Ratio 256 bits 128 bits 64 bits 32 bits 256 bits 128 bits 64 bits 32 bits
0.1
0.2
0.3 0.588 0.588
0.4 0.959
0.5
0.6 0.949 0.901 0.605
0.7 0.857 0.487
0.8
0.9
1.0
Table 1: mAP performance by Hamming ranking for different category mask ratios under various binary code length.
Figure 4: Precision curve w.r.t. top-N @64 bits under different mask ratios on UCF101 and HMDB51.

4.3 Comparison with the state-of-the-arts

We compare the proposed DVHCM method with state-of-the-art baselines on video retrieval tasks, including seven non-deep approaches: SH  [Weiss et al.2009], ITQ  [Gong et al.2013], AGH  [Liu et al.2011], PCA-RR  [Gong et al.2013], SGH  [Jiang and Li2015], SELVE  [Zhu et al.2014] and KSH  [Liu et al.2012], and three deep approaches: DBH  [Lin et al.2015], DNNH [Lai et al.2015] and SUBIC [Jain et al.2017]. All of the methods use identical training and query sets.

For the proposed method, we present results with the best mask ratios as well as results without using category mask. For dataset UCF101, mask ratios are set to 0.6, 0.4, 0.4 and 0.3 respectively at 64 bits, 128 bits, 256 bits and 512 bits, while for dataset HMDB51, they are set to 0.5, 0.3, 0.3 and 0.2. The network setting is described in the experimental setting section.

For a fair comparison, the deep baselines use the same backbone network as the proposed method, i.e. ResNet-50 initialized with the model pre-trained on the ImageNet dataset. The rest of layers for the baselines are set according to the reference paper. The triplets to train DNNH are generated using the same method presented in the original paper  

[Lai et al.2015] by replacing images with videos. For SUBIC  [Jain et al.2017], the dimension of each one-hot vector is set to 8. We implemented the proposed method and deep baselines on MXNet222

MXNet:A flexible and efficient machine learning library for heterogeneous distributed systems.arXiv:1512.01274

, and as the baselines have been originally designed for image retrieval, we first trained and tested hash models for image retrieval on Cifar-10 dataset  

[Krizhevsky2009] to make sure our implementation reproduce similar results with those presented in the reference paper.

For non-deep baselines, instead of using hand-crafted visual features as most of previous hash works did, we represent each video with a 2048-dimensional deep feature extracted using the DBH  

[Lin et al.2015] to avoid retrieval performance gap caused by feature representations. All the non-deep baselines are evaluated using the implementions from HABIR toolkit333HABIR:hashing baseline for image retrieval. https://github.com/willard-yuan/hashing-baseline-for-image-retrieval. As the original SUBIC paper proposes to use floating vector instead of hash code to do retrieval, we compare our method with SUBIC using mAP calculated based on the top returned samples. While with the rest of baselines, we do comparison using mAP by Hamming ranking.

UCF101 HMDB51
Method 512 bits 256 bits 128 bits 64 bits 512 bits 256 bits 128 bits 64 bits
AGH
IT
KSH 0.848
PCA-RR
SELVE
SGH
SH
DBH
DNNH 0.817 0.789 0.740 0.480 0.493 0.503 0.487
Proposed w/o CM
Proposed 0.953 0.959 0.949 0.901 0.672 0.588 0.588 0.605
Table 2: mAP performance by Hamming ranking of the proposed methods and the baselines. Note that deep features are used for non-deep hashing baselines.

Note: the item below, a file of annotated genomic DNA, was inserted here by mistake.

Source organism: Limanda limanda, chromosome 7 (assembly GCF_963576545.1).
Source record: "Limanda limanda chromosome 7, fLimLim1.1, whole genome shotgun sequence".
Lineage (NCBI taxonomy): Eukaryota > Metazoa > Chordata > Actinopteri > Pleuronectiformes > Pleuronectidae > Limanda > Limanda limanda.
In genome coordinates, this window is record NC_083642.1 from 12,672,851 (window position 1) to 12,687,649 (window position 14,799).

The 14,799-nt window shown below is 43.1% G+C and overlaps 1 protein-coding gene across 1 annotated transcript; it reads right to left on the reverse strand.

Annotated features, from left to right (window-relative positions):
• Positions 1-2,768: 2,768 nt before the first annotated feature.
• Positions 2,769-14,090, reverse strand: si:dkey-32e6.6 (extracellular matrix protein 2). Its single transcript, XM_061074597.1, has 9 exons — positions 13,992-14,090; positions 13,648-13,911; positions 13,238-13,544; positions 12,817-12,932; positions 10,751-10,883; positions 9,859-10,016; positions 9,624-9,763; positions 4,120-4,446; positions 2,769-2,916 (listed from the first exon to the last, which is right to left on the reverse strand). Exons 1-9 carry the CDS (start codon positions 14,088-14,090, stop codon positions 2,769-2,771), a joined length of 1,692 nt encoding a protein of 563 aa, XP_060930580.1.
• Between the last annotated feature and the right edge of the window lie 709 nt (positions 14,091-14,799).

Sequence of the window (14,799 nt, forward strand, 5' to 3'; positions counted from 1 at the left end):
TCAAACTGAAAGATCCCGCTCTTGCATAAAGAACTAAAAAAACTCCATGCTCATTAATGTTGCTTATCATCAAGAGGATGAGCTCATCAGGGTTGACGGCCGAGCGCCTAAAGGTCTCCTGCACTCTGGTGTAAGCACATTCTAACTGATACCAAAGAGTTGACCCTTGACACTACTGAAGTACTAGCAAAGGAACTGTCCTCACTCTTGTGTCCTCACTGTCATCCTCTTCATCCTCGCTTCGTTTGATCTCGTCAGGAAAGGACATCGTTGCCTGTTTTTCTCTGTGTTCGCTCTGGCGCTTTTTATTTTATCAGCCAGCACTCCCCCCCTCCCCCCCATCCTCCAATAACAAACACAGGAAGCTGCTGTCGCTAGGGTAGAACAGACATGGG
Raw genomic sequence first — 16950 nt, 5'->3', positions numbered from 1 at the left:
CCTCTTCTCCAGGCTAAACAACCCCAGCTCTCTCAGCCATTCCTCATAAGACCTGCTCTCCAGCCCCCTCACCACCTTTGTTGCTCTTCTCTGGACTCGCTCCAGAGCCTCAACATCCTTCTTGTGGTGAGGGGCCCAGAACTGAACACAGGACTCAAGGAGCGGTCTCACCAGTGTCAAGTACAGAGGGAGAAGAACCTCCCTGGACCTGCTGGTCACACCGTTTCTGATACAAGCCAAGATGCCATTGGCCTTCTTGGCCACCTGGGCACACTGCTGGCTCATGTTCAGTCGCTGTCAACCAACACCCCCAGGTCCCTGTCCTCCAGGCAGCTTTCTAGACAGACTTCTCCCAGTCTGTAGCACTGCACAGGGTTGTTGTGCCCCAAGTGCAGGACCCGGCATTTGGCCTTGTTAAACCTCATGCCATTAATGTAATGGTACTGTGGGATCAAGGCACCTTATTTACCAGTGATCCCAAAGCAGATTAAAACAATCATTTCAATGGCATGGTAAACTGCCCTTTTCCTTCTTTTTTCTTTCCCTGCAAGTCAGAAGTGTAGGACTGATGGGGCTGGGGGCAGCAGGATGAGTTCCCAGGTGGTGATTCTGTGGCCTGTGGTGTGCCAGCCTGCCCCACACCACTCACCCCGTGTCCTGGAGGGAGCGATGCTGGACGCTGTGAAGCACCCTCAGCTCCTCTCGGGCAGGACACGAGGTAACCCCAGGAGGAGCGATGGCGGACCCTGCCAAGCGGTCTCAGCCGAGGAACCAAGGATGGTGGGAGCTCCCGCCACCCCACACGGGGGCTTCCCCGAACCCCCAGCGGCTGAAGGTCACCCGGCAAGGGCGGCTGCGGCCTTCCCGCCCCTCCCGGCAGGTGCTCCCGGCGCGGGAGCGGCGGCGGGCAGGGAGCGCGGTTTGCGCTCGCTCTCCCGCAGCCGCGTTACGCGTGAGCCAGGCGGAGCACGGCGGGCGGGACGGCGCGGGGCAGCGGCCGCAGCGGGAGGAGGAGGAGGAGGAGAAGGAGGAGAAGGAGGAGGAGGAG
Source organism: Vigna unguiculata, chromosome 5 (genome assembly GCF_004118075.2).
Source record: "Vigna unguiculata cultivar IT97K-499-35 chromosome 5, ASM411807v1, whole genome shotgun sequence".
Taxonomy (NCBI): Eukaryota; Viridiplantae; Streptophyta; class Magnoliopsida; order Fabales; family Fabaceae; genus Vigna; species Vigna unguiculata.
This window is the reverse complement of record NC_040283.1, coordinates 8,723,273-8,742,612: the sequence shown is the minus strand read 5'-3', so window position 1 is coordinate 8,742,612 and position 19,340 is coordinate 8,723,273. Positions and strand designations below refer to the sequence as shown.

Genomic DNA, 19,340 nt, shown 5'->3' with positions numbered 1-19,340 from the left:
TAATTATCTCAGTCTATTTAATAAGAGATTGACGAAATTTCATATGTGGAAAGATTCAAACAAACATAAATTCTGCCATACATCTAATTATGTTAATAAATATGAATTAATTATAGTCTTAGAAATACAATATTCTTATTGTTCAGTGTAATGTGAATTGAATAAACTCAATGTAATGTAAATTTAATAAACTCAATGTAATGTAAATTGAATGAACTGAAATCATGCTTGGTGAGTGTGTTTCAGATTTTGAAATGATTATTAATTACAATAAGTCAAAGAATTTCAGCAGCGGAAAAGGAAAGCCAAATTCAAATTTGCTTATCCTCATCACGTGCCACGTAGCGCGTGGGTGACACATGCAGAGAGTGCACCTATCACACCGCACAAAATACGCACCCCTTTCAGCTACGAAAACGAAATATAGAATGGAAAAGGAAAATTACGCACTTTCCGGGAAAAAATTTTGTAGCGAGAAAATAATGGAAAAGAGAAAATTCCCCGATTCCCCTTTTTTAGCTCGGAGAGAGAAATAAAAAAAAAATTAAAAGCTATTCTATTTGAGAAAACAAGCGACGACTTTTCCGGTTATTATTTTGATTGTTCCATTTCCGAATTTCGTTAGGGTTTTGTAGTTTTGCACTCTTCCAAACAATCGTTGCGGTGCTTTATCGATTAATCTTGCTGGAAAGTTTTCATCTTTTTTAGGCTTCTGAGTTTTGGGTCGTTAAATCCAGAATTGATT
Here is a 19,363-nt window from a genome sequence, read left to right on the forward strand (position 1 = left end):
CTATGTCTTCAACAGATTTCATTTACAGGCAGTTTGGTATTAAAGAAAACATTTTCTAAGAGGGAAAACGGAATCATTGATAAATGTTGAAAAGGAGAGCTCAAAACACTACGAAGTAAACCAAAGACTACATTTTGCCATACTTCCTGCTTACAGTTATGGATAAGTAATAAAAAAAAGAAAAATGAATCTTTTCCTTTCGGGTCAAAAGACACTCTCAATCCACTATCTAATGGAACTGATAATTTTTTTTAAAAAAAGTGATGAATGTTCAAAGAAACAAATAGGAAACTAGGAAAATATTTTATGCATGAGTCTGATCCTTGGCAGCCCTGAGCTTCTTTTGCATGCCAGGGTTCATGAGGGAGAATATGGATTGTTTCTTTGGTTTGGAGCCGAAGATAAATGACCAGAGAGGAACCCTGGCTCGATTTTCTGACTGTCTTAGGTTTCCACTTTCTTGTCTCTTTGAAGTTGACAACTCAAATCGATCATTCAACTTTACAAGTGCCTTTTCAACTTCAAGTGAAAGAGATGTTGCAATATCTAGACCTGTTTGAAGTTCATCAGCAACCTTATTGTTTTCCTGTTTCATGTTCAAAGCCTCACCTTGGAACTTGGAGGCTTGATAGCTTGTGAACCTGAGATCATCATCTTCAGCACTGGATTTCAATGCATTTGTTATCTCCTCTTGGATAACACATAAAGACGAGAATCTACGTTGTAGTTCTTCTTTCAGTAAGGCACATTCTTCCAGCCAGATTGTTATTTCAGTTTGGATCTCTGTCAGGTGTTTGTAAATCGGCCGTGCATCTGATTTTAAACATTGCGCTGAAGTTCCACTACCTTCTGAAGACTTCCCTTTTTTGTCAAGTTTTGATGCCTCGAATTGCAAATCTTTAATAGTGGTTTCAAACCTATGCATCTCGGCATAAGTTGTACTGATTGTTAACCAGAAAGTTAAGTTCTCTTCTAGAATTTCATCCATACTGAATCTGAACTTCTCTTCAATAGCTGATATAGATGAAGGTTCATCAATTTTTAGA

UCF101 HMDB51
Method 512 bits 256 bits 128 bits 64 bits 512 bits 256 bits 128 bits 64 bits
SUBIC
Proposed w/o CM
Proposed 0.870 0.843 0.817 0.759 0.372 0.368 0.367 0.356
Table 3: mAP performance of the proposed method and SUBIC calculated on top returned samples.

Table 2 and Table 3 compare the mAP performance of the proposed method and the baselines at 64, 128, 256 and 512 bits. For the proposed method, results both with and without using category masks are reported in the tables, represented respectively as ’Proposed’ and ’Proposed w/o CM’. We can find that on both datasets the proposed method DVHCM dramtically outperforms the other baselines at every bit length.

To be specific, on dataset UCF101, the proposed DVHCM achieves accuracy of 0.901, 0.949, 0.959 and 0.953 respectively at 64 to 512 bits, yielding 10.5% to 16.1% retrieval improvement over the best baselines DNNH and KSH with deep features. On dataset HMDB51, the DVHCM achieves around 8.5% to 19.2% improvements over the best baseline. In contrast to DVHCM, the proposed without category masking shows inferior performance, but still it outperforms all the baselines on dataset UCF101 with a maximum improvements of 12.7%, proving the proposed supervised training with intra-pair loss and classification loss does have positive effects on hash code learning. On HMDB51, the proposed w/o CM exceeds the other baselines except for the DNNH which is trained with triplet ranking. We consider this performance degradation is caused by training using videos in short duration length, as videos from HMDB51 are all less than 5 seconds and some of them last event less than 2 seconds. With videos in such short duration, the extracted two frame sets in an intra-pair are usually very close to each other in low-level or even pixel-level features, thus the intra-pair loss will be very small and contributes very little during training, compared with category-loss.

Fig. 5 and Fig. 6 demonstrate the retrieval performance of the proposed method and the baselines in terms of precision-recall curve and precision curve with respect to top returned samples at 64 bits on dataset UCF101 and HMDB51. We can find that the proposed DVHCM outperforms baselines by large margins under both evaluation terms.

(a) Precision-Recall curve
(b) Precision curve w.r.t. the top-
Figure 5: Performance of DVHCM and baselines @64 bits on UCF101 dataset
(a) Precision-Recall curve
(b) Precision curve w.r.t. the top-
Figure 6: Performance of DVHCM and baselines @64 bits on HMDB51 dataset

5 Conclusion

In this work we presented DVHCM, an end-to-end deep hashing approach with category mask for fast video retrieval. We introduced intra-pair and proposed to learn hash model by optimizing the classification loss and the intra-pair loss. The binary bits distribution related to categories was investigated and category masking scheme was proposed to improve retrieval accuracy. Experimental results show that the proposed method achieves superior performance under various evaluation metrics, compared with both deep and non-deep state-of-the-arts.